GEOS 220: Environmental History of Southwest
Outside Activities


Outside activity #1:
Crossdating Tree Rings by Skeleton Plotting

Access this activity on the web through this page.

First, read the explanatory pages that lead up to the fun page: Try skeleton plotting for yourself.

Note: This activity runs Java applets, which are becoming hard to run due to security restrictions. For example, it looks like the Google Chrome browser doesn't allow applets. Try it instead in Foxfire or IE. If your laptop isn't enabled for Java applets and you don't want the hassle of enabling your laptop, then do this activity at any UA computer, like in the libraries. The applets run there after clicking ok to accept the risk of running applets (our applets are safe). Then, doc files can be printed at the library or saved to data devices through the USB ports.

In any case, do not bog down and struggle for hours just to run the crossdating applet. Come see Nick or me for help, before spending hours to no avail.

When you succeed at crossdating a virtual sample:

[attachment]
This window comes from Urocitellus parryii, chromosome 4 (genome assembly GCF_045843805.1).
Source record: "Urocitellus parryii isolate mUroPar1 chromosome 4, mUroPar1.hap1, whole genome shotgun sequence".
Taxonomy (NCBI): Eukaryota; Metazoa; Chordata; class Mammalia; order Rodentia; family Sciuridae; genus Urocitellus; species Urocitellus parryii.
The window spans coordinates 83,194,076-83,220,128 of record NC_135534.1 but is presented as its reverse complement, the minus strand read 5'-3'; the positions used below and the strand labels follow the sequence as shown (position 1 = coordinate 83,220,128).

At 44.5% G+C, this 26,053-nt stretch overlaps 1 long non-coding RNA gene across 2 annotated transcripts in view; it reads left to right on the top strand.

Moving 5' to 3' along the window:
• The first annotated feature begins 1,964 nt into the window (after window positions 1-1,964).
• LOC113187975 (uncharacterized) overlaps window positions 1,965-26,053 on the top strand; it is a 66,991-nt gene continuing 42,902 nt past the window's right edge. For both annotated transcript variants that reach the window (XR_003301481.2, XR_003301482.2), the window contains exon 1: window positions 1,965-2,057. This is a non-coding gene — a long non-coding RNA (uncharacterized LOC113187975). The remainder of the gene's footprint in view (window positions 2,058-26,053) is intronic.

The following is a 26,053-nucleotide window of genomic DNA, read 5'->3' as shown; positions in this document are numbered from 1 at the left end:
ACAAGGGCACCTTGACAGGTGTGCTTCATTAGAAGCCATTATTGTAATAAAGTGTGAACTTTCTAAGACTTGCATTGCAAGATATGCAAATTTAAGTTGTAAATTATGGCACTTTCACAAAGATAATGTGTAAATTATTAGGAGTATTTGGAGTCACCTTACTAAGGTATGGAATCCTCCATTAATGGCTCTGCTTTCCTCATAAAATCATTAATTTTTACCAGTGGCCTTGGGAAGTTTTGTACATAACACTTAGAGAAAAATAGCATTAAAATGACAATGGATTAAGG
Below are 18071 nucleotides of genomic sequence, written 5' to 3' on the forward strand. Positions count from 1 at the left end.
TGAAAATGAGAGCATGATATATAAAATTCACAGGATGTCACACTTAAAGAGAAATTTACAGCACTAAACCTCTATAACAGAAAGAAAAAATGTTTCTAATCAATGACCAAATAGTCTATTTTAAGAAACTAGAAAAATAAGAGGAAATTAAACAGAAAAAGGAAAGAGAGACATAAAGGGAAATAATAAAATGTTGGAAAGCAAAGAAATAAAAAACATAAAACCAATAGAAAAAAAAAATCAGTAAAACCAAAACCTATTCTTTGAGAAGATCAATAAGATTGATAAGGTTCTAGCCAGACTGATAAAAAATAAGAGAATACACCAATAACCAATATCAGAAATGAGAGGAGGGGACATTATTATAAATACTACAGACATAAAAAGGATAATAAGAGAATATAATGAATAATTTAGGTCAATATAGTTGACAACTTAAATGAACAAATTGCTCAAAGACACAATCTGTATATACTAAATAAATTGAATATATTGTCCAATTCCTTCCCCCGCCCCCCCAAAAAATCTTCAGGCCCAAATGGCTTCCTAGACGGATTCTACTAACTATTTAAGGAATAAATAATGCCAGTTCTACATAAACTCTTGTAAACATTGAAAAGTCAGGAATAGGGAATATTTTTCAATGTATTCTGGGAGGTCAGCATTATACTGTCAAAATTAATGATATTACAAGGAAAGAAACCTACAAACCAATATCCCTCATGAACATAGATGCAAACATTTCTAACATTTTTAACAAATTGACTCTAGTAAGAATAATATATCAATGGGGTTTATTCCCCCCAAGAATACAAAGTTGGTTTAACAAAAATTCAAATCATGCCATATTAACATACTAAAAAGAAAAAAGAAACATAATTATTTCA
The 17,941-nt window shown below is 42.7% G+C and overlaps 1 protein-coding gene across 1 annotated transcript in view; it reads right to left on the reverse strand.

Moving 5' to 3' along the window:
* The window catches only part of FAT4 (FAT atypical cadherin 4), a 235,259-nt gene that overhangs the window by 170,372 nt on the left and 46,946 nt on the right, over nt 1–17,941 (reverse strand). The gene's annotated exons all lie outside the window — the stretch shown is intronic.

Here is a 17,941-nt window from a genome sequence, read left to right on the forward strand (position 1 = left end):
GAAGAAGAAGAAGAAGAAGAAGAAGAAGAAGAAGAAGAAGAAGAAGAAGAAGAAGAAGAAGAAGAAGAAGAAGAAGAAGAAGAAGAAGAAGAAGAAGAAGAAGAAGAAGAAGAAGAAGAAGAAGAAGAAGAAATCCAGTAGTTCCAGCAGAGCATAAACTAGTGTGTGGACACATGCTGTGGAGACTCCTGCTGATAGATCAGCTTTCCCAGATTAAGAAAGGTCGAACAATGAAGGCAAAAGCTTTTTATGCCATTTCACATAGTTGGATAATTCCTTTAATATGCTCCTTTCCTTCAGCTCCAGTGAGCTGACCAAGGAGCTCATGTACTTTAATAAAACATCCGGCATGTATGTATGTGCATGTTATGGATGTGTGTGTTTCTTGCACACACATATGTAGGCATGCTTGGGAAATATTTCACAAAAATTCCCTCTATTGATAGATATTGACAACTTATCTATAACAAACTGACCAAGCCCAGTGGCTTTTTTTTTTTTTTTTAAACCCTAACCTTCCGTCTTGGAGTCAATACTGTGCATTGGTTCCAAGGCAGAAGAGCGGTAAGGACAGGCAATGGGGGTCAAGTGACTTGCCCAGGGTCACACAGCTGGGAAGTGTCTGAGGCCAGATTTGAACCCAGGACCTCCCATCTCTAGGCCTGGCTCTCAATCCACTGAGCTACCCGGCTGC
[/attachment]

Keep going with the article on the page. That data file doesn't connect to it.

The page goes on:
Outside activity #2:
Arizona State Museum

The University of Arizona has many museums, most of which are on the main campus and are free of charge to students. In this activity, you are to visit the Arizona State Museum in order to learn about recent human-environment interactions in the Southwest. The actual assignment is as follows:

  • The Museum is on the north side of University Blvd, across the street from Centennial Hall and west of Old Main. 
  • Museum hours are 10-5 PM on Monday–Saturday; closed Sunday.
  • Admission to the museum is free for UA people, including students. Bring your Cat Card.
  • Specifically for this activity, visit the "Paths of Life" exhibit. Expect to spend about an hour in this exhibit. 
  • Write an essay on just one tribe featured in the Paths of Life:
    • Pick one modern tribe featured in the Paths of Life (but not Yaqui)
    • Focus on human-environment interaction. For example:
      • Did (does) this tribe practice agriculture?
      • If not, how did (does) this tribe obtain food?
      • How did (does) this tribe manage for water?
      • Did (does) this tribe utilize its land on a seasonal basis? How so?
  • Required: 1-page essay, typed, double spaced. 
  • Graded on depth and writing. 
    • Use more than one paragraph
    • Don't forget a topic sentence for each paragraph
    • As usual in this course, try writing completely without any first-person "I" or "we"
    • Also, it's not necessary to include the word people, as in the Hopi people
    • One more time: No quoting in this class, ever.
  • Due Thursday, Nov 16, 2017.
Arizona Museum map





Laboratory of Tree-Ring Research, The University of Arizona
Tucson, Arizona 85721 USA
Main Office: (520) 621-1608, Fax: (520) 621-8229
Comments to Paul Sheppard: sheppard @ ltrr.arizona.edu